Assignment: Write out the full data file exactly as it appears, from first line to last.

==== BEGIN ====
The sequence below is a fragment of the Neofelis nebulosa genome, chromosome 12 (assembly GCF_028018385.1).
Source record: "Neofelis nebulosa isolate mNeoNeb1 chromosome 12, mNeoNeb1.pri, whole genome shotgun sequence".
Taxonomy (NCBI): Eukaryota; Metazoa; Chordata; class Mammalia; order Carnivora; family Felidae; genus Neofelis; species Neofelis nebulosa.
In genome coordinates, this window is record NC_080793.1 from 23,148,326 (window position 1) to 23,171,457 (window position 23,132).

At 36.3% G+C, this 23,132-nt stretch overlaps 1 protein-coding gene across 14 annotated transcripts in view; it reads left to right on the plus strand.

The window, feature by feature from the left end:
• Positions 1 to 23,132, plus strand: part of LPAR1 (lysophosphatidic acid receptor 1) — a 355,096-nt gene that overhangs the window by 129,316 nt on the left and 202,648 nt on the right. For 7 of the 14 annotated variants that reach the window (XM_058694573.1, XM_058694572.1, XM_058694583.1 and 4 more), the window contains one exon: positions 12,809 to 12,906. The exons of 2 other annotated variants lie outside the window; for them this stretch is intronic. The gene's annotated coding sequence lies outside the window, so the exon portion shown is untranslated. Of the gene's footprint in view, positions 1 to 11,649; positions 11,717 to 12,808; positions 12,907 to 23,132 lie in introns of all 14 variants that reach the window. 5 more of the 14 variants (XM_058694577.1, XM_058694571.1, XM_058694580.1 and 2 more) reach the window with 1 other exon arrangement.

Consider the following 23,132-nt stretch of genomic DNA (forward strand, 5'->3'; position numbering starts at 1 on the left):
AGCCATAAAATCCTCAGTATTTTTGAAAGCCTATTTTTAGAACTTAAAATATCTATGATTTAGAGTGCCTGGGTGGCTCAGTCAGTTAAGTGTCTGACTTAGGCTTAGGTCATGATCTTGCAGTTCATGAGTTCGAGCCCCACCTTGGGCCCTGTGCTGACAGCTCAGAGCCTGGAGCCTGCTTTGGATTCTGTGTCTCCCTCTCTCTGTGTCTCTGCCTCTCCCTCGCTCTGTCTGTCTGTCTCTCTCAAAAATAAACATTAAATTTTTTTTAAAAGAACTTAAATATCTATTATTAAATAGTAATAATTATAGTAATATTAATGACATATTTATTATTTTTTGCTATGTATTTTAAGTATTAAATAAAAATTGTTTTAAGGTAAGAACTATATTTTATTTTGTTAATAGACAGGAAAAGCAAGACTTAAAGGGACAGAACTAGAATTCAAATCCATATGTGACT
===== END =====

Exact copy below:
The sequence below is a fragment of the Neofelis nebulosa genome, chromosome 12 (assembly GCF_028018385.1).
Source record: "Neofelis nebulosa isolate mNeoNeb1 chromosome 12, mNeoNeb1.pri, whole genome shotgun sequence".
Taxonomy (NCBI): Eukaryota; Metazoa; Chordata; class Mammalia; order Carnivora; family Felidae; genus Neofelis; species Neofelis nebulosa.
In genome coordinates, this window is record NC_080793.1 from 23,148,326 (window position 1) to 23,171,457 (window position 23,132).

At 36.3% G+C, this 23,132-nt stretch overlaps 1 protein-coding gene across 14 annotated transcripts in view; it reads left to right on the plus strand.

The window, feature by feature from the left end:
• Positions 1 to 23,132, plus strand: part of LPAR1 (lysophosphatidic acid receptor 1) — a 355,096-nt gene that overhangs the window by 129,316 nt on the left and 202,648 nt on the right. For 7 of the 14 annotated variants that reach the window (XM_058694573.1, XM_058694572.1, XM_058694583.1 and 4 more), the window contains one exon: positions 12,809 to 12,906. The exons of 2 other annotated variants lie outside the window; for them this stretch is intronic. The gene's annotated coding sequence lies outside the window, so the exon portion shown is untranslated. Of the gene's footprint in view, positions 1 to 11,649; positions 11,717 to 12,808; positions 12,907 to 23,132 lie in introns of all 14 variants that reach the window. 5 more of the 14 variants (XM_058694577.1, XM_058694571.1, XM_058694580.1 and 2 more) reach the window with 1 other exon arrangement.

Consider the following 23,132-nt stretch of genomic DNA (forward strand, 5'->3'; position numbering starts at 1 on the left):
AGCCATAAAATCCTCAGTATTTTTGAAAGCCTATTTTTAGAACTTAAAATATCTATGATTTAGAGTGCCTGGGTGGCTCAGTCAGTTAAGTGTCTGACTTAGGCTTAGGTCATGATCTTGCAGTTCATGAGTTCGAGCCCCACCTTGGGCCCTGTGCTGACAGCTCAGAGCCTGGAGCCTGCTTTGGATTCTGTGTCTCCCTCTCTCTGTGTCTCTGCCTCTCCCTCGCTCTGTCTGTCTGTCTCTCTCAAAAATAAACATTAAATTTTTTTTAAAAGAACTTAAATATCTATTATTAAATAGTAATAATTATAGTAATATTAATGACATATTTATTATTTTTTGCTATGTATTTTAAGTATTAAATAAAAATTGTTTTAAGGTAAGAACTATATTTTATTTTGTTAATAGACAGGAAAAGCAAGACTTAAAGGGACAGAACTAGAATTCAAATCCATATGTGACT